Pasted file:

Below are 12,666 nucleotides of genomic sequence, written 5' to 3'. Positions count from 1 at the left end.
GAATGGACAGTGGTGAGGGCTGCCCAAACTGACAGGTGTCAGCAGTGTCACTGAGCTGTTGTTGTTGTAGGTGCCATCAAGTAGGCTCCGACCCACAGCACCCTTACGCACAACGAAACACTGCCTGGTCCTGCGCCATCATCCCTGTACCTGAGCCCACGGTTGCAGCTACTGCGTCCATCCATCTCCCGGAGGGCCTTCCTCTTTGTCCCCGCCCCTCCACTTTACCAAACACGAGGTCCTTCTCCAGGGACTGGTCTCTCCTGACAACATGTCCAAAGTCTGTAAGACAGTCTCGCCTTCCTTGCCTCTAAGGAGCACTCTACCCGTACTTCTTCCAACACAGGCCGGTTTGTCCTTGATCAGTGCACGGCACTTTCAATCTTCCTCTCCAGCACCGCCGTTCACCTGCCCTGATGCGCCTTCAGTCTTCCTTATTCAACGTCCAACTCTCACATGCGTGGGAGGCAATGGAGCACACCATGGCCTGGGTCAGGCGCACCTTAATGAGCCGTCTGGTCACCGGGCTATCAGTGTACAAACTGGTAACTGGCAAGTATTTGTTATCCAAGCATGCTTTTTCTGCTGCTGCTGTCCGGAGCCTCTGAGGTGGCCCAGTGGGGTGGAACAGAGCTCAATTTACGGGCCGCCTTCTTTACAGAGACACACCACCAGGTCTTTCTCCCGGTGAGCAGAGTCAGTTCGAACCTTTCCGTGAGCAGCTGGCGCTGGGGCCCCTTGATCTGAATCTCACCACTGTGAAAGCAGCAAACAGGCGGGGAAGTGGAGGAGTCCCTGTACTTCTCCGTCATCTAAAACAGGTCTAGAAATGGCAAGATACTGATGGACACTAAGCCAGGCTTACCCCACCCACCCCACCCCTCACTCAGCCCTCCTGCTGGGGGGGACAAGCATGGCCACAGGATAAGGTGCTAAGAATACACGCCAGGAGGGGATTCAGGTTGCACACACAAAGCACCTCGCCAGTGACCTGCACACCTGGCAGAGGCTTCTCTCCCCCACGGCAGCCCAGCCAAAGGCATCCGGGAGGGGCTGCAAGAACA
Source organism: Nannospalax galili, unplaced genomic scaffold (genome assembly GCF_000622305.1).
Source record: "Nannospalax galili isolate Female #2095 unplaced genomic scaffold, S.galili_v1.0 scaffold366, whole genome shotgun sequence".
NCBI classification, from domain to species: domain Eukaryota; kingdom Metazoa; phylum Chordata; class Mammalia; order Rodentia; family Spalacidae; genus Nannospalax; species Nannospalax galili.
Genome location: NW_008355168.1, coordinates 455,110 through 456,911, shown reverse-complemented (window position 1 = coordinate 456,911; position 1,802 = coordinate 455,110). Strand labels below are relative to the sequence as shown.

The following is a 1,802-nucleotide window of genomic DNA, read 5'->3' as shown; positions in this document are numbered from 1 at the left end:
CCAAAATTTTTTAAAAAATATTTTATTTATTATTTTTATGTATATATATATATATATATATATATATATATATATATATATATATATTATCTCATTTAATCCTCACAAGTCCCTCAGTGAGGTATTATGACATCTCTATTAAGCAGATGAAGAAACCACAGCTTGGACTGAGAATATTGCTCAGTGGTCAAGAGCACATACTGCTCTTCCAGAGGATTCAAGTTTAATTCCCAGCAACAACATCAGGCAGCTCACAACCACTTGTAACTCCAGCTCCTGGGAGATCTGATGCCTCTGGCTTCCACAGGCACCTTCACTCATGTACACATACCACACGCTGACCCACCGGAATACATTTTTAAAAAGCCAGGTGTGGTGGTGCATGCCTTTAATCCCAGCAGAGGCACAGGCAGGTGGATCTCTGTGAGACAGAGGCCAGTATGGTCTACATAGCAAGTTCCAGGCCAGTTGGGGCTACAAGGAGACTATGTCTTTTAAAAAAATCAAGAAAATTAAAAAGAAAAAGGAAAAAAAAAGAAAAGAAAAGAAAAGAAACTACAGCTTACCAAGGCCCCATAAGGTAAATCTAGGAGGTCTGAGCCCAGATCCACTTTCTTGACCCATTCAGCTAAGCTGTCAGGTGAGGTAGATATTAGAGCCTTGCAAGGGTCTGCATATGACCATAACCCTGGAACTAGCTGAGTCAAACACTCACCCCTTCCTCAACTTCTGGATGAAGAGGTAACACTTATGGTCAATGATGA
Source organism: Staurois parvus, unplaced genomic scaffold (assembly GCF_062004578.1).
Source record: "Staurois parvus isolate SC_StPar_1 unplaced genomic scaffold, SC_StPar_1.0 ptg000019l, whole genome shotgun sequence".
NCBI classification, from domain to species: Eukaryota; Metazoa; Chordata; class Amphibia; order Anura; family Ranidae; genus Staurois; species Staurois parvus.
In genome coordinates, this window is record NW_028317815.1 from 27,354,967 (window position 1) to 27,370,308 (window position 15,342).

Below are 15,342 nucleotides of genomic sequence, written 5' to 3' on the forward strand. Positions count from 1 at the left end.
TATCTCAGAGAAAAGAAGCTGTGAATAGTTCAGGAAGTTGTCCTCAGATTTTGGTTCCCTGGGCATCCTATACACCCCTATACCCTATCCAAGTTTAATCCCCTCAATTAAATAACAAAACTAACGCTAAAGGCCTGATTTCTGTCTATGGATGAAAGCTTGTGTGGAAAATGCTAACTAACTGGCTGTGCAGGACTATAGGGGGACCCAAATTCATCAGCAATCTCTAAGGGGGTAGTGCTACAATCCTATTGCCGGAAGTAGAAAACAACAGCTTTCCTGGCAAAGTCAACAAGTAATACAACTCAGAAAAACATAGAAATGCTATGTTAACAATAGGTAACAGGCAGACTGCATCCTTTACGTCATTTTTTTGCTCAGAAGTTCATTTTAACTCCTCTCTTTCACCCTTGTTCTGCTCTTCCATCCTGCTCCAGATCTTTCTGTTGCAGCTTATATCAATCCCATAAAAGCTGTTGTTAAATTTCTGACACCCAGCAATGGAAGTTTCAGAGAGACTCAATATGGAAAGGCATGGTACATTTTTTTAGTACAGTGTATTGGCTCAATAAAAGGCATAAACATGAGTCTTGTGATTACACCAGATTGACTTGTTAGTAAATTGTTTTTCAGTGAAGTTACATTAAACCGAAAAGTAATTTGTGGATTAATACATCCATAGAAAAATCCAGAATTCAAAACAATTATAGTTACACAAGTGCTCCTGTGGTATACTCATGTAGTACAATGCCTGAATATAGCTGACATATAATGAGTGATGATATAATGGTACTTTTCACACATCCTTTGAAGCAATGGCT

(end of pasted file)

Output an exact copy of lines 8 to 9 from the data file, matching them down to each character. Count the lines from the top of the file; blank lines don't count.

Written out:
CCAAAATTTTTTAAAAAATATTTTATTTATTATTTTTATGTATATATATATATATATATATATATATATATATATATATATATATATTATCTCATTTAATCCTCACAAGTCCCTCAGTGAGGTATTATGACATCTCTATTAAGCAGATGAAGAAACCACAGCTTGGACTGAGAATATTGCTCAGTGGTCAAGAGCACATACTGCTCTTCCAGAGGATTCAAGTTTAATTCCCAGCAACAACATCAGGCAGCTCACAACCACTTGTAACTCCAGCTCCTGGGAGATCTGATGCCTCTGGCTTCCACAGGCACCTTCACTCATGTACACATACCACACGCTGACCCACCGGAATACATTTTTAAAAAGCCAGGTGTGGTGGTGCATGCCTTTAATCCCAGCAGAGGCACAGGCAGGTGGATCTCTGTGAGACAGAGGCCAGTATGGTCTACATAGCAAGTTCCAGGCCAGTTGGGGCTACAAGGAGACTATGTCTTTTAAAAAAATCAAGAAAATTAAAAAGAAAAAGGAAAAAAAAAGAAAAGAAAAGAAAAGAAACTACAGCTTACCAAGGCCCCATAAGGTAAATCTAGGAGGTCTGAGCCCAGATCCACTTTCTTGACCCATTCAGCTAAGCTGTCAGGTGAGGTAGATATTAGAGCCTTGCAAGGGTCTGCATATGACCATAACCCTGGAACTAGCTGAGTCAAACACTCACCCCTTCCTCAACTTCTGGATGAAGAGGTAACACTTATGGTCAATGATGA
Source organism: Staurois parvus, unplaced genomic scaffold (assembly GCF_062004578.1).